Briefly describe the work you do.
My work reflects a preoccupation with spatial ambiguity, whether informed by geometry or line. Recently, my gaze has shifted away from rhythmic complexity towards compositions that are increasingly spare and contemplative. While relationships between forms remain central to my work, I now seek to do more with less — to suggest spatial tension by using a limited number of elements, as well as a palette reduced to blacks, whites and occasional reds. My painting process often balances the accumulation of layers with vigorous attention to revealing what lies beneath.
Tell us about your background and how that has had an influence on your work and on you as an artist.
Music, dance, and visual art have been present in my life for as long as I can remember. In elementary school, weekday afternoons were filled with violin lessons and classes in music theory. Saturday mornings were spent at modern dance class, with painting classes at the Art Students League in the afternoon. I didn’t know any adults who had careers in the arts and I had no expectation that the classes would lead to a profession. These creative pursuits were simply something I did because I enjoyed them.
I remained passionately committed to both music and art through the first two years of college — carrying my violin in one hand and a portfolio with etching plates in the other. Oddly enough, although I never felt the inclination to work with three-dimensional forms, I was in a sculpture class when I realized that the visual arts would be my life’s work.
Music and dance still play prominent roles in my life—in the studio, listening to music, often jazz, helps me transition from the busy-ness of the outside world into the mind space I need for work; and dancing around the studio energizes my day.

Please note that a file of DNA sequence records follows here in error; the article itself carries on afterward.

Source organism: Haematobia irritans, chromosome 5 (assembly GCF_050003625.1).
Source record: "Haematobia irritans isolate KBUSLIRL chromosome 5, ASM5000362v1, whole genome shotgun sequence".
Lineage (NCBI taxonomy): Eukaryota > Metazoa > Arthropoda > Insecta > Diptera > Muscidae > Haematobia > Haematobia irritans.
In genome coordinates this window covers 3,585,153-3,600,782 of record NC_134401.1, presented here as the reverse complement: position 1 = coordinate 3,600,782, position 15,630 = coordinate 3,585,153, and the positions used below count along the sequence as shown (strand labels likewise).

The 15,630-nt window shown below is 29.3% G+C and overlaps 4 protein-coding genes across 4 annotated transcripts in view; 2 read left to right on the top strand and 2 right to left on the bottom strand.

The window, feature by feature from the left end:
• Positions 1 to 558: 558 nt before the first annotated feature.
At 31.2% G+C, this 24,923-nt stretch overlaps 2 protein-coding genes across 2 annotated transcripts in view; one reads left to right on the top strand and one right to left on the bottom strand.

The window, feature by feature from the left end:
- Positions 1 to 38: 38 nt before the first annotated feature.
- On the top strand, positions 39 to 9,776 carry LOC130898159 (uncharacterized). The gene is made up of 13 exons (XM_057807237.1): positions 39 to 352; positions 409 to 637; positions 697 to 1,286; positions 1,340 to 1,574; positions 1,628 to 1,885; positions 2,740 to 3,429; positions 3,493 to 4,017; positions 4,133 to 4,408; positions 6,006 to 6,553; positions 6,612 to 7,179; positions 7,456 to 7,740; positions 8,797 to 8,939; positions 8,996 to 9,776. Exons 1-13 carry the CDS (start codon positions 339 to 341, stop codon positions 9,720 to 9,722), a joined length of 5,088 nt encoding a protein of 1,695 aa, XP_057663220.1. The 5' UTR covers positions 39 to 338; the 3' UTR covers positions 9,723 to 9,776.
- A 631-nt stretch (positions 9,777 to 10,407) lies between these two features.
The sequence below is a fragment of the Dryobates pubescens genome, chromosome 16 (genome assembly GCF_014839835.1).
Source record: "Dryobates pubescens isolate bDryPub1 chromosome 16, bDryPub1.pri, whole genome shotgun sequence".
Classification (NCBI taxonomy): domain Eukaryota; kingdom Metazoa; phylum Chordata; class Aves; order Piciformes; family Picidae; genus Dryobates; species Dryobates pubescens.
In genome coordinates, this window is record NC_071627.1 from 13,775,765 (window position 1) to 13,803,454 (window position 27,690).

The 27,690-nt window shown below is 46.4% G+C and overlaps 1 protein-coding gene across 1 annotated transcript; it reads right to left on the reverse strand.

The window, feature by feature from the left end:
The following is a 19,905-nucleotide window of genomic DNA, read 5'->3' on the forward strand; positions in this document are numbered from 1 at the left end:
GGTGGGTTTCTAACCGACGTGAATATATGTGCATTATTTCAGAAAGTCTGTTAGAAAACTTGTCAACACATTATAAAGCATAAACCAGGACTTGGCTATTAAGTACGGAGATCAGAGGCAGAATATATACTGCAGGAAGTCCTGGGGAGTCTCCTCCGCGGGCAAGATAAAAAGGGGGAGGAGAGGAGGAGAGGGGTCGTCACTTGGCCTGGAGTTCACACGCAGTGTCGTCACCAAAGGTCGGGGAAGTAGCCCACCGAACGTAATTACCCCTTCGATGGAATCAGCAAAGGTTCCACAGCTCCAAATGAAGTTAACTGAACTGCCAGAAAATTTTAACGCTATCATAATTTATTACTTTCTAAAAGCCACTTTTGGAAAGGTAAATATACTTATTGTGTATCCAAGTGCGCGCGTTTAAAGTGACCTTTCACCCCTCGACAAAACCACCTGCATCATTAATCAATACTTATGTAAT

The concept of the artist studio has a broad range of meanings in contemporary practice. Artists may spend much of their time in the actual studio, or they may spend very little time in it. Tell us about your individual studio practice and how it differs from or is the same as traditional notions of “being in the studio.”
‘Being in the studio’ encompasses so much more than being physically present in the studio and making the work. My studio practice includes writing about art, both to clarify my understanding of the work of other artists and to gain new insight into my own work. It includes reading books and articles by/about other artists, and books about creative practice. It also includes a lot of looking: visits to museums and galleries. And finally, it includes having conversations with other artists. Doing the work is certainly the most intense part of being in the studio, but it is very much informed by all the rest.
What roles do you find yourself playing that you may not have envisioned yourself in when you first started making art?
When I was in school, it was taboo even to suggest that being an artist entailed anything beyond making the work and being part of a community of artists. The advice was to just stick with it, find your voice, and everything (!) would fall into place. Of course, that approach is rather naïve. In addition to working outside the studio so I can pay my bills, my current job description as an artist includes: marketer, researcher, semi-skilled user of software programs, blogger, occasional woodworker, packager, and maker.
When do you find is the best time to make art? Do you set aside a specific time everyday or do you have to work whenever time allows?
The demands of daily life outside the studio mean that the best time to make art is whenever I am in the studio. Of course I would prefer a predictable schedule filled with long and frequent studio days, but I have adjusted how I work so I can be intensely productive in brief bursts.
How has your work changed in the past five years? How is it the same?